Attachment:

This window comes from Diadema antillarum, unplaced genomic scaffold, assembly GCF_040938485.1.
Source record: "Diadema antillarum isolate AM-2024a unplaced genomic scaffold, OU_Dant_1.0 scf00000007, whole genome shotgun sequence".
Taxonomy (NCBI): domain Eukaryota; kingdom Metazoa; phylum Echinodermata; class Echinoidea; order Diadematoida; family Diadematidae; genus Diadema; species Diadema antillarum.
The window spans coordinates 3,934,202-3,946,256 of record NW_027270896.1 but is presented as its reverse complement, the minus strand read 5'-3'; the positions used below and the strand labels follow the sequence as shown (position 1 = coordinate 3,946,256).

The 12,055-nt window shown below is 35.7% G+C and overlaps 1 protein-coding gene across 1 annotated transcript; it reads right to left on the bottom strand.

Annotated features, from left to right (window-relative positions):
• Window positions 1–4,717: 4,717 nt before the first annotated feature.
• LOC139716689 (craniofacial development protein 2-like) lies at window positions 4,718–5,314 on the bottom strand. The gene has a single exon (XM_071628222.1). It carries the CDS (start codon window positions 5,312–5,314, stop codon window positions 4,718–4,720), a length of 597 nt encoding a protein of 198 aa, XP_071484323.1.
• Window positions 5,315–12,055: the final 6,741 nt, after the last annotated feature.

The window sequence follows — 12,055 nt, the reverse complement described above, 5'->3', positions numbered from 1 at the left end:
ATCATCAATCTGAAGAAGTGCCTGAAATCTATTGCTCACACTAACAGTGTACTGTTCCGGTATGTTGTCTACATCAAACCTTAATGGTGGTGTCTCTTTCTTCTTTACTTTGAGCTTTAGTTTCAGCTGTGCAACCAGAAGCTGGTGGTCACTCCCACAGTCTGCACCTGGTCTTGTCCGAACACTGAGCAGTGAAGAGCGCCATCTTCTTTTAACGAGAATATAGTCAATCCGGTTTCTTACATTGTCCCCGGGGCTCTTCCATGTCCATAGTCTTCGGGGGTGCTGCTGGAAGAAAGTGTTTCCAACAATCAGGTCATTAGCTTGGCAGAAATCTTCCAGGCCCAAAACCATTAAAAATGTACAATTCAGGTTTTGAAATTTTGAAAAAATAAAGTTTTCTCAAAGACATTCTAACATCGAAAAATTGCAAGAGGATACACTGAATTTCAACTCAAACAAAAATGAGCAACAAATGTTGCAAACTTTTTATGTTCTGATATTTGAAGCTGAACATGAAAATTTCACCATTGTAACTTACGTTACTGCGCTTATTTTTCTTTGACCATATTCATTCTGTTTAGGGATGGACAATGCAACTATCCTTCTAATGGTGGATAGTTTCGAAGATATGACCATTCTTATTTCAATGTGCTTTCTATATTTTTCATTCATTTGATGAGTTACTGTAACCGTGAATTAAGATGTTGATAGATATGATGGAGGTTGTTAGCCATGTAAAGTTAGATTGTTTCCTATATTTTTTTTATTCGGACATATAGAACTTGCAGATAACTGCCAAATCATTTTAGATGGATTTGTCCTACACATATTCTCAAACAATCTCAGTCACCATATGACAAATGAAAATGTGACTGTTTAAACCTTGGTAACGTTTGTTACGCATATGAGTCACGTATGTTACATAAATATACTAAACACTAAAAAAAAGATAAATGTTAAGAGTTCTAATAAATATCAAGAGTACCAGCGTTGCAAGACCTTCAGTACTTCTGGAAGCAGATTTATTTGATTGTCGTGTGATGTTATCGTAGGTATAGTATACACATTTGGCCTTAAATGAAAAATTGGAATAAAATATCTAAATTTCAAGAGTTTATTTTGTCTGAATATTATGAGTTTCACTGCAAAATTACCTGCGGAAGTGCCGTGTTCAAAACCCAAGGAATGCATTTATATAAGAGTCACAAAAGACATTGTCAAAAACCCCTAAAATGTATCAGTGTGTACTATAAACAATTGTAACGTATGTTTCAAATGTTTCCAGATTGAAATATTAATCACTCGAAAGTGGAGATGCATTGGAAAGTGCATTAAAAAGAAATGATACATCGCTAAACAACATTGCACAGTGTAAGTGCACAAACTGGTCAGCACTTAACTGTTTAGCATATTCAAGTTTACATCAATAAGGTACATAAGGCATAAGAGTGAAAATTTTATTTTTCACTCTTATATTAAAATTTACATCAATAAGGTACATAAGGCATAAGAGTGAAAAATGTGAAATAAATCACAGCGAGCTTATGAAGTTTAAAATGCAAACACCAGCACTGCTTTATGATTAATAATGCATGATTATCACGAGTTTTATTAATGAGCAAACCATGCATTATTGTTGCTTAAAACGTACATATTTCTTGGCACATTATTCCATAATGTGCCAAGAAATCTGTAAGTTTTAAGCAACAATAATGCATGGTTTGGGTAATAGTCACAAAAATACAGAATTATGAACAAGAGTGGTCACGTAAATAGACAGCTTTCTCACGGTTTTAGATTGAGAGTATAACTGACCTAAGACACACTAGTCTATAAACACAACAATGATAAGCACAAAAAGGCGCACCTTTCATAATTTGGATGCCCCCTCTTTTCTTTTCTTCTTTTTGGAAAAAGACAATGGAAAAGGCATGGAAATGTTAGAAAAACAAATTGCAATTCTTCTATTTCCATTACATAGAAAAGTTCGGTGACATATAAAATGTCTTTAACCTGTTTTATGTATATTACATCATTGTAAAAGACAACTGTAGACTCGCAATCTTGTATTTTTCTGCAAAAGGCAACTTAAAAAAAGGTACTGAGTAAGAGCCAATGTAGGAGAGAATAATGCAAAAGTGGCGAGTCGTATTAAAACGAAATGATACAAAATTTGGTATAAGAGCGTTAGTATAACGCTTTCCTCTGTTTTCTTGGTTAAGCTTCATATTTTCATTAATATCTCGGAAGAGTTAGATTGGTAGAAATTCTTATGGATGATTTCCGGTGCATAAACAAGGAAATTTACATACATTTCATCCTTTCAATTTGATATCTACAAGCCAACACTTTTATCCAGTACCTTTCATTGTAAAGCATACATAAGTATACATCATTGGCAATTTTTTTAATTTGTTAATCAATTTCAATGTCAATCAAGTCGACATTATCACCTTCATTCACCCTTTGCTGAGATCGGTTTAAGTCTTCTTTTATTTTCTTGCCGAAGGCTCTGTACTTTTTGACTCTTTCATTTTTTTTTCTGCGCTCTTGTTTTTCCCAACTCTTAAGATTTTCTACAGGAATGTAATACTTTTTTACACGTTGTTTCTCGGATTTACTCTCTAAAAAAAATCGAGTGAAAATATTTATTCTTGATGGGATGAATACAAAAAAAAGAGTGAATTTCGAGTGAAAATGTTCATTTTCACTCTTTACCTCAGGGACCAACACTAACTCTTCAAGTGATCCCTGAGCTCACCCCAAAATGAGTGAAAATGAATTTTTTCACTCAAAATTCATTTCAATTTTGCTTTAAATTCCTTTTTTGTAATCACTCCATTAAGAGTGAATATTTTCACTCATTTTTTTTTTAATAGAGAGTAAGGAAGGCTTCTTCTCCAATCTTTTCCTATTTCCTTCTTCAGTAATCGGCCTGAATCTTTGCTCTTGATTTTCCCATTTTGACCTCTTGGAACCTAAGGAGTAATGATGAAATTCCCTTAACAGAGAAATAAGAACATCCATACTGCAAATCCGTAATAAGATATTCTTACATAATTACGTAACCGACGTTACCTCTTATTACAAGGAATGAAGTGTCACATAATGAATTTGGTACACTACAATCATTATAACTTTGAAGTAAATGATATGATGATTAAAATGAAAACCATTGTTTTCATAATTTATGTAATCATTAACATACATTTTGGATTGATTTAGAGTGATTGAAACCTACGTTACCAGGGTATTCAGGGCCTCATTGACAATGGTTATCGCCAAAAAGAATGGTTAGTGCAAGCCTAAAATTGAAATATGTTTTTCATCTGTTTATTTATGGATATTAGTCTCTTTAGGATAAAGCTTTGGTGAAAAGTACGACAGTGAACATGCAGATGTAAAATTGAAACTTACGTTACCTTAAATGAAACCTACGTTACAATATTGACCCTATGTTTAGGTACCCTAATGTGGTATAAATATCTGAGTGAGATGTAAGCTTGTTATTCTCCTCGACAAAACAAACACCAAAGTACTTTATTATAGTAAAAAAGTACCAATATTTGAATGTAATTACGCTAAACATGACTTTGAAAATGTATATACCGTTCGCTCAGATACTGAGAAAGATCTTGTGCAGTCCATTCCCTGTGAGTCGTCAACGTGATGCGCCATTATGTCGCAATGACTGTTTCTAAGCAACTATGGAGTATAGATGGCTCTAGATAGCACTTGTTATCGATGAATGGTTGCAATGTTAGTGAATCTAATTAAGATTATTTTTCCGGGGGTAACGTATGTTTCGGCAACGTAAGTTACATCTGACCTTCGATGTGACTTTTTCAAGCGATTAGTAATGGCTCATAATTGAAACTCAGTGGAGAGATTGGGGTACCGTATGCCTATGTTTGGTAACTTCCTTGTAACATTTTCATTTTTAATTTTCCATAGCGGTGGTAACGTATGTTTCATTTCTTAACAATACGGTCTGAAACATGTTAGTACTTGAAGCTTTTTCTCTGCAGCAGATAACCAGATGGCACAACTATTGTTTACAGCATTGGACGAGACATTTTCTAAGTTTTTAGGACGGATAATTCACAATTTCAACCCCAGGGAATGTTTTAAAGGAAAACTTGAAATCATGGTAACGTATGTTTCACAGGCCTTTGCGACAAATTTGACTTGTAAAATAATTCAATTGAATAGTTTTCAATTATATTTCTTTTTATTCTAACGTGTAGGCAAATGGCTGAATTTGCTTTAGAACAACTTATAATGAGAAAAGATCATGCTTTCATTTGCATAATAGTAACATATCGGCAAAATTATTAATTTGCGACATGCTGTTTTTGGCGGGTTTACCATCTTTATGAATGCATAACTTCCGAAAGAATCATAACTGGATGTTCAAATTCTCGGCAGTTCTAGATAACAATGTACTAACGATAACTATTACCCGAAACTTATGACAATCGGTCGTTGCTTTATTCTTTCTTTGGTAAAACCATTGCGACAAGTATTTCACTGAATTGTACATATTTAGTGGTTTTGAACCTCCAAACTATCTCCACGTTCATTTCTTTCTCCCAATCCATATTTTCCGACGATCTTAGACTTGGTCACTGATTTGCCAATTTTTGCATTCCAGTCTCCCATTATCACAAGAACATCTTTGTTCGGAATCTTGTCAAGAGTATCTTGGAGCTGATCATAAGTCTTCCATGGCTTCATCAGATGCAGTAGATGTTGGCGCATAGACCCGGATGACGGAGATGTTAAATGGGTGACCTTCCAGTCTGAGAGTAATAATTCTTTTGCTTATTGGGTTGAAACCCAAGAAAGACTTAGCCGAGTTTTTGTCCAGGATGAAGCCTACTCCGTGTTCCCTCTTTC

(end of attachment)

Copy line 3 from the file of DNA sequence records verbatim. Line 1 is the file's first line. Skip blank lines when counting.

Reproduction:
Taxonomy (NCBI): domain Eukaryota; kingdom Metazoa; phylum Echinodermata; class Echinoidea; order Diadematoida; family Diadematidae; genus Diadema; species Diadema antillarum.